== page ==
View Full Version : Religious or spiritual significance of animals in the dojo

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09-29-2014, 10:23 AM
A long time ago I once heard it said that animals could carry with them kami, or Shinto spirits. Therefore, if an animal appears at the dojo, it should be treated with particular respect, considering the kami to be a distinguished visitor of the dojo.

I don't know the origin of this belief, but I think it's interesting. Does anyone know if there any custom to view animals in this way, or to treat them differently in a dojo or places of Shinto significance?

I haven't heard this belief expressed by anyone since, but it sure seems nicer than the indiscriminate crane fly swatting to which I've sometimes bore witness.

Thanks in advance for any insights.

09-30-2014, 01:48 AM
I'm not familiar with Shinto specifically, but the idea of animals as representatives or incarnations of spirit beings is common in shamanistic religions worldwide. Even more so when the animal in question appears in a consecrated space, or is associated with the guardian spirit of a person or location.

Several religions also view animals generally as having souls like humans, just at a different stage of development. This is the underlying rationale for religiously-motivated vegetarianism, for instance.


09-30-2014, 02:05 AM
When I trained in Hapkido the Sensei was a Buddhist and no killing of insects was permitted inside the Dojo for the same reasons that insects cannot be killed in thier temples and have to be relocated outside.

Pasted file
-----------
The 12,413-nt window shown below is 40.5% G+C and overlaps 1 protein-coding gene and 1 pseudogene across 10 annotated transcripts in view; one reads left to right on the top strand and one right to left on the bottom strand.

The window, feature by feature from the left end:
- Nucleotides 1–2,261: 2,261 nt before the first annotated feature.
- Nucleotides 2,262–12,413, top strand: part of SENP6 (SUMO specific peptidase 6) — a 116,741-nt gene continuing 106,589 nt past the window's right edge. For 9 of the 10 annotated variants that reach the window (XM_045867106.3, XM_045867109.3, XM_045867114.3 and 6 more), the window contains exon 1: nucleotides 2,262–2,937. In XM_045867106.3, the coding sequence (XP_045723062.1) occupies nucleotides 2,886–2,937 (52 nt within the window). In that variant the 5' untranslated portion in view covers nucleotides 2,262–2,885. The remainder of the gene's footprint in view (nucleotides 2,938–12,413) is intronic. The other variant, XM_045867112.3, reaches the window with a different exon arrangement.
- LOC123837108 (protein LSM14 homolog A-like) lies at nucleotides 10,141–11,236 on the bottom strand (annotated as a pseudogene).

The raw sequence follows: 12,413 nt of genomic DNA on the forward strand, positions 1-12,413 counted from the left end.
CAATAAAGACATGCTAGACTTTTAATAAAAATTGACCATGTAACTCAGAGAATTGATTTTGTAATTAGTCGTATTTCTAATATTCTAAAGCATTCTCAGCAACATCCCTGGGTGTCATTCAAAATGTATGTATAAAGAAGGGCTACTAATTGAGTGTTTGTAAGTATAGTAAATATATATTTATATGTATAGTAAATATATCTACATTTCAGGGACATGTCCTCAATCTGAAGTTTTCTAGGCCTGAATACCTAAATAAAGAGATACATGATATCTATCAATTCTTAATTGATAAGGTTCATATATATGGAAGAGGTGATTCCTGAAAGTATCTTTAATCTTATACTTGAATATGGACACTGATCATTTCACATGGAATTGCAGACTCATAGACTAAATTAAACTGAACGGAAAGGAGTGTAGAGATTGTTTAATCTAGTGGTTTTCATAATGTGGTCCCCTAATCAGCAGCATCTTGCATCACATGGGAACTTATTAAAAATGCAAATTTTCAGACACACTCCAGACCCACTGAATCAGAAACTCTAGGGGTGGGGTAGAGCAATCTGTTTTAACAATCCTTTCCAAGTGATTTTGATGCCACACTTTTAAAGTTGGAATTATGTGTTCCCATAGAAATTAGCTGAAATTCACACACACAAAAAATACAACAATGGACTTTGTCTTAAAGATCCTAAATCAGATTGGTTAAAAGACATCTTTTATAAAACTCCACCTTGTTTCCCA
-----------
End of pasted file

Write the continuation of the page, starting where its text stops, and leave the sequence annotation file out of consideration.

Another point is that the founder of Aikido was of the Omoto sect which is not the same thing as Shintoism although there are various parallels, so looking up information in Shintoism may not provide you the answer that you are looking for.

10-01-2014, 07:35 AM
we practiced in an old building from 1960s surrounded by a large wooded lot. we shared with lots of animals. there were some mice. we set out the traps. got a few. then they disappeared. few months later, while i was dusting behind the shomen, a big black snake stuck its head out. chased it outside. 'em tasted like chicken with lots of bones. stopped wondering about where the mice went. there were roaches. bug sprayed. there were bees. left them alone. bought some honey. killed some spiders inside. left the one outside alone. a deer shown up on regular basis with its two little ones. watched them play in the grass and wondering why i had an urge for venison. went for a big juicy hamburger instead (why call hamburger when there isn't any ham involved? same with hotdogs). one must live with nature, right at the top of the food chain.